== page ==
Email “Domain availability notice” – what to do?

When you own a domain, chances are that every now and then you will receive an email with the subject “Domain X availability notice”. Sometimes there is also the domain name in the subject line “Domain X” and the sender sometimes is named “Domain Available Info” or the like.

And sometimes there are even several emails coming in, all from different “experts” that are basically just trying to make you buy some additional domain name from them. But is it all ‘just’ spam?

In most cases the suggested domain name “Domain X” is close to a domain name you already own – either the ending or some other detail is different, the rest looks pretty similar to your own domain. For example I recently had an offer for “” which is pretty close to the domain “”. But what should one do in such a case?

“ I just wanted to let you know that domain EXAMPLE is now/soon available again and we are brokering the sale. Since you have a related domain name we thought you might have some interest in this one? „

In most cases these services are professional domain brokers – sometimes also called Domain Grabbers.

What are Domain Grabbers? Are they allowed to do what they do?

If you are like me, your first reaction may not be the most positive. Basically domains should only be registered by people, companies and institutions, that have a direct interst in the domain name. That’s at least what the guidelines of the Internic say – the central registration authority. But still Domain Grabbers do register domains names just for later selling them for a much higher price. Such practice is possible, but from a legal point of view at least questionable. Practically there is very little one can do against such practice.

Often Domain Grabbers simply “catch” domains that are about to “fall”. If the previous owner has no further interest in his/her domain name, the domain name would normally expire and then be freely available. Catching a falling domain will register the domain right the moment it becomes available. And that makes it almost impossible for ‘normal’ prople to register a domain that once was registered.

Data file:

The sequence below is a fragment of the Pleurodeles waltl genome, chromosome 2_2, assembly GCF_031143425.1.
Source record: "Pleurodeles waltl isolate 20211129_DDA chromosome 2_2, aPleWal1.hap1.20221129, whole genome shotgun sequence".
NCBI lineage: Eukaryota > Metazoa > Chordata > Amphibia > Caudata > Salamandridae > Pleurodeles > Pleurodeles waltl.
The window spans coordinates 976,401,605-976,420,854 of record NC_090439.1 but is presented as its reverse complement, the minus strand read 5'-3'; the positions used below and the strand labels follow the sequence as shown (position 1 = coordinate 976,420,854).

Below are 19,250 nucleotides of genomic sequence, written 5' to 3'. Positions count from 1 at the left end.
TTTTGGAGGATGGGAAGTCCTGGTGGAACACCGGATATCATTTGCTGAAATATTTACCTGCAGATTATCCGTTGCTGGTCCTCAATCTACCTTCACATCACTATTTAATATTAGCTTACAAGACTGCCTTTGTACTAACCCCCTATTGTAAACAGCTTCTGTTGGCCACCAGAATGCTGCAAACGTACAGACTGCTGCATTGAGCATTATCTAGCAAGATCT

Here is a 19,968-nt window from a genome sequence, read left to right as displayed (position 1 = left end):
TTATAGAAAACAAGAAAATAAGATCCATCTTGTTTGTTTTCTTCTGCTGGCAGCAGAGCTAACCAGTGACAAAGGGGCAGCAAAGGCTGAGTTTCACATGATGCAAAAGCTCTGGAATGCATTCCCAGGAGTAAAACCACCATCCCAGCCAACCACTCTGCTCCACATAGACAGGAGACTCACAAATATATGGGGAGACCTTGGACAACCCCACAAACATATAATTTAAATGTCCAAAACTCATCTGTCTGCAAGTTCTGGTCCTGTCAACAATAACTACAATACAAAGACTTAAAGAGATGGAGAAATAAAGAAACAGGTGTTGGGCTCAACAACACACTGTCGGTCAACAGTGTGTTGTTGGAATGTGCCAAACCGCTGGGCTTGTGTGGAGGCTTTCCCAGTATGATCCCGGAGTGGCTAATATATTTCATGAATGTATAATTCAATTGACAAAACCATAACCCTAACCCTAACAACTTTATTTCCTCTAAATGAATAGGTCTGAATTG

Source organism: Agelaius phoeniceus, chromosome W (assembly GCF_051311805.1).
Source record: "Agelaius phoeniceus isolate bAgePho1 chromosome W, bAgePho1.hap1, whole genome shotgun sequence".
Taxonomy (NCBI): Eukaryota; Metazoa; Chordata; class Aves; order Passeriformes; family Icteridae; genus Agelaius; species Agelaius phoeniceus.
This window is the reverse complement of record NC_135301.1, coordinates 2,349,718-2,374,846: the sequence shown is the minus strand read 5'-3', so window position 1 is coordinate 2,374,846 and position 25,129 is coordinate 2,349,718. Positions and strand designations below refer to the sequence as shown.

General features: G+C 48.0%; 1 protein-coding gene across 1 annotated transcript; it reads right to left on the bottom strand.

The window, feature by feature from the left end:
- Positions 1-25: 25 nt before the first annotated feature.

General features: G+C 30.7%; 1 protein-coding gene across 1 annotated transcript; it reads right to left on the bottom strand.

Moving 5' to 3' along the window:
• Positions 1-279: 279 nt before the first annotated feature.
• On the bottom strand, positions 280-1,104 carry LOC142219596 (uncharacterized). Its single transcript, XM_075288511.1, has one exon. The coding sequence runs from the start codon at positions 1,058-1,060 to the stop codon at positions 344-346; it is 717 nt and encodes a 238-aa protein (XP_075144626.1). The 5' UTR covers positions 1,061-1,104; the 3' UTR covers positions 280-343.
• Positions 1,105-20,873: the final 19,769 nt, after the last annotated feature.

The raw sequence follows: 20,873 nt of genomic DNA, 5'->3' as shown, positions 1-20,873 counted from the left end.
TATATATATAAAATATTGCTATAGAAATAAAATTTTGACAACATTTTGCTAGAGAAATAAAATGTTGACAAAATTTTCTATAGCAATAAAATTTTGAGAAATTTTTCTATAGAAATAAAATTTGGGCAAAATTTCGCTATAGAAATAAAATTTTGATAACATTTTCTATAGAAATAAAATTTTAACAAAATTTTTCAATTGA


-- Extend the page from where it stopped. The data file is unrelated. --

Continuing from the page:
What can you do?

There are basically just three options, what you can do, when you are offered such a domain name:

  1. Hire a Domain-Grabber
    You really want to own the domain that was offered to you? It may hurt both financially and morally, but one way to get hold on that domain is to actually hire a/the Domain Grabber. Depending on the service and on the domain you might have to pay a fee ranging from a couple of hundreds to whatever you are willing to pay. Good luck!
  2. Register the Domain Name yourself
    You can of course also hope that you are either quicker than the Domain Grabber, or that the service has no interest in registering the domain themselves. All you have to do is wait and see if the domain becomes available. In this case I would recommend not to answer – not even to click on any link provided in any of the emails you received by that service. Any action can be interpreted ‘positive interest’ which might make the Domain Grabber actually grab the domain. This tactic can work out, but it can of course also go wrong. Good luck!
  3. Register an Alternative Domain Name
    This is the easiest and cheapest option, in case you really want an additional domain name that is close to the one you already have. This may feel a bit frustrating in the beginning, but once you get over the ‘lost’ opportunity, you might even like your very own choice better than the one offered to you by some domain service. The success of a website / the search result positioning can of course also be influenced by the domain name itself – but in the end it’s the content, that matters. And additionally you may get a good feeling not having fed a system that is at least questionable. If nobody would feed the domain grabbers, their business idea simply would not work.

Update: In an actual case I just managed to stay patient – and then actually register the very same domain name that was first offered to me / my client by a “domain service”. We first discussed the above options and then decided to wait. And in the end it paid off. Yay!

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